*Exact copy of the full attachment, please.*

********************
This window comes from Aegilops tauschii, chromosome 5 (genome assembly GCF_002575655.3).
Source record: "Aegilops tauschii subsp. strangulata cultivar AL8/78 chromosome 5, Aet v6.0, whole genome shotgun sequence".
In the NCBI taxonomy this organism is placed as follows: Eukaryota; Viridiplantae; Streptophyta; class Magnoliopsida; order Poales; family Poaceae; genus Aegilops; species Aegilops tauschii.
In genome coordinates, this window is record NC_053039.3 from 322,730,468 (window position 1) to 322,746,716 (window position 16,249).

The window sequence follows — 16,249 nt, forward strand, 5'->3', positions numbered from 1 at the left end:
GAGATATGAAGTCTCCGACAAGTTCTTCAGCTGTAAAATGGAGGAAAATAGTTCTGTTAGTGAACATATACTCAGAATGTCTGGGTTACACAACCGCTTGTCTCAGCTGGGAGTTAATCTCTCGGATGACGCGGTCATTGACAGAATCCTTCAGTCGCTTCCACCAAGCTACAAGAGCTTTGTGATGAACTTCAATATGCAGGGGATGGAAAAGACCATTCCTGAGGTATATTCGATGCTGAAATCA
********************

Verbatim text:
This window comes from Aegilops tauschii, chromosome 5 (genome assembly GCF_002575655.3).
Source record: "Aegilops tauschii subsp. strangulata cultivar AL8/78 chromosome 5, Aet v6.0, whole genome shotgun sequence".
In the NCBI taxonomy this organism is placed as follows: Eukaryota; Viridiplantae; Streptophyta; class Magnoliopsida; order Poales; family Poaceae; genus Aegilops; species Aegilops tauschii.
In genome coordinates, this window is record NC_053039.3 from 322,730,468 (window position 1) to 322,746,716 (window position 16,249).

The window sequence follows — 16,249 nt, forward strand, 5'->3', positions numbered from 1 at the left end:
GAGATATGAAGTCTCCGACAAGTTCTTCAGCTGTAAAATGGAGGAAAATAGTTCTGTTAGTGAACATATACTCAGAATGTCTGGGTTACACAACCGCTTGTCTCAGCTGGGAGTTAATCTCTCGGATGACGCGGTCATTGACAGAATCCTTCAGTCGCTTCCACCAAGCTACAAGAGCTTTGTGATGAACTTCAATATGCAGGGGATGGAAAAGACCATTCCTGAGGTATATTCGATGCTGAAATCA